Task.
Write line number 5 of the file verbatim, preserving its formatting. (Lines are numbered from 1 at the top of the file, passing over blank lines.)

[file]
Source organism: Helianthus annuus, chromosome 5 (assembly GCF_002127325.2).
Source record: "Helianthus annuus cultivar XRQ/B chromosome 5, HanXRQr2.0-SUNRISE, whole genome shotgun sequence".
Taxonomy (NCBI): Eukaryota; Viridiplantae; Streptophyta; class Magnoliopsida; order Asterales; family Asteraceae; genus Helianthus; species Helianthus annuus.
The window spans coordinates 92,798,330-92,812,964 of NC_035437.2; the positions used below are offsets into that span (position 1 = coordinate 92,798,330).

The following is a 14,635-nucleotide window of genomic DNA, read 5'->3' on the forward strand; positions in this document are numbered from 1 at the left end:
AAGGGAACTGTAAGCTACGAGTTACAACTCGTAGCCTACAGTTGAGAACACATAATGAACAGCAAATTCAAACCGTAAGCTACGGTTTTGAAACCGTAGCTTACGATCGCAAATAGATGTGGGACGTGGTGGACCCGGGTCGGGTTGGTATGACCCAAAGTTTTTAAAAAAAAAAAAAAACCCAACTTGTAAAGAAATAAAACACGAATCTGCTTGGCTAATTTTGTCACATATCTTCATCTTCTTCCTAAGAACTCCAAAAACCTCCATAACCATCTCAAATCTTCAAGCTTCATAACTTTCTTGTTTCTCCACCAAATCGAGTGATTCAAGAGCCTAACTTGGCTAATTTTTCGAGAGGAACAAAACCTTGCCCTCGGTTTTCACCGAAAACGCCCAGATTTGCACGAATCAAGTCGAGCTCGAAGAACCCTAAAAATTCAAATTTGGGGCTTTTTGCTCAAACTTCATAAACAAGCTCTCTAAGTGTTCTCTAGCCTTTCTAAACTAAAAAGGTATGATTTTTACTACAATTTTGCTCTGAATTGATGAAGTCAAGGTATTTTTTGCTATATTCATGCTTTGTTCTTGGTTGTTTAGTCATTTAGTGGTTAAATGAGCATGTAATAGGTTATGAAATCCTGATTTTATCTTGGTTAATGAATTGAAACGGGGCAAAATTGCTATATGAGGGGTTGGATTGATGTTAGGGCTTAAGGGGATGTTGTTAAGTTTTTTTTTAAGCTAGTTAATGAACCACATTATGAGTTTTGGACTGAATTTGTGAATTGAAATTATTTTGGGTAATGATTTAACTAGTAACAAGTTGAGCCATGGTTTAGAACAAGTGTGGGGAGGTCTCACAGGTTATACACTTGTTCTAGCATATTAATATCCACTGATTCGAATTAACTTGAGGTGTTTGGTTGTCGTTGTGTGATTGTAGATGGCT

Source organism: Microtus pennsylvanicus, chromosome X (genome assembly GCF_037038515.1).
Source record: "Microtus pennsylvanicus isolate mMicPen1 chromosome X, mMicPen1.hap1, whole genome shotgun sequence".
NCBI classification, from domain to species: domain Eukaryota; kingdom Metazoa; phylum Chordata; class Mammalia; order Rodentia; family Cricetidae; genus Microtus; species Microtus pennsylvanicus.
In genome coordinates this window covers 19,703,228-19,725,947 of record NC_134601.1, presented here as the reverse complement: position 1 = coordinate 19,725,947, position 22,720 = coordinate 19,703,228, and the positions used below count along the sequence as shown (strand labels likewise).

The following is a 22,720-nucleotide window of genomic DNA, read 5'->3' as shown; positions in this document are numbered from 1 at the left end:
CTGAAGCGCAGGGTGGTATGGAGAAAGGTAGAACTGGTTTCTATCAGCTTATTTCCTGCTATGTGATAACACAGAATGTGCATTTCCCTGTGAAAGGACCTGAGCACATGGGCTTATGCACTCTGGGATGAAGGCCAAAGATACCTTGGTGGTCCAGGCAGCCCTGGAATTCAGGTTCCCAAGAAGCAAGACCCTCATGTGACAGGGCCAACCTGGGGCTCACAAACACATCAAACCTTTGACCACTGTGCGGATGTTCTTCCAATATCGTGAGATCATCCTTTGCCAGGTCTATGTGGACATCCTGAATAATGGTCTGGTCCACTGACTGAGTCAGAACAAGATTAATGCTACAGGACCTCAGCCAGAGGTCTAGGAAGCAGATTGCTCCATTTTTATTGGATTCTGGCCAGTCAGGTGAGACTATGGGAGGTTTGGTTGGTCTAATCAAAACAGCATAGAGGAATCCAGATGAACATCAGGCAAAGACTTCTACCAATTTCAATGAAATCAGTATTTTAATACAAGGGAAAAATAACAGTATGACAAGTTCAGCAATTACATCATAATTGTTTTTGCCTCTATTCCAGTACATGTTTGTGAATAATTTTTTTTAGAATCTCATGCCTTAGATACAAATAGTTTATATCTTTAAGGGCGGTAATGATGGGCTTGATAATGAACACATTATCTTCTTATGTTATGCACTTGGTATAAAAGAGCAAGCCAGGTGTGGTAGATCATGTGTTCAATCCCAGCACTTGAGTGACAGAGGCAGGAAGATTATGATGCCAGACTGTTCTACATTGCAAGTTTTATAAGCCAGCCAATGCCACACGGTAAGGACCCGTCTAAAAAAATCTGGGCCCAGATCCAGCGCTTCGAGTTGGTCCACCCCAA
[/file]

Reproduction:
The following is a 14,635-nucleotide window of genomic DNA, read 5'->3' on the forward strand; positions in this document are numbered from 1 at the left end: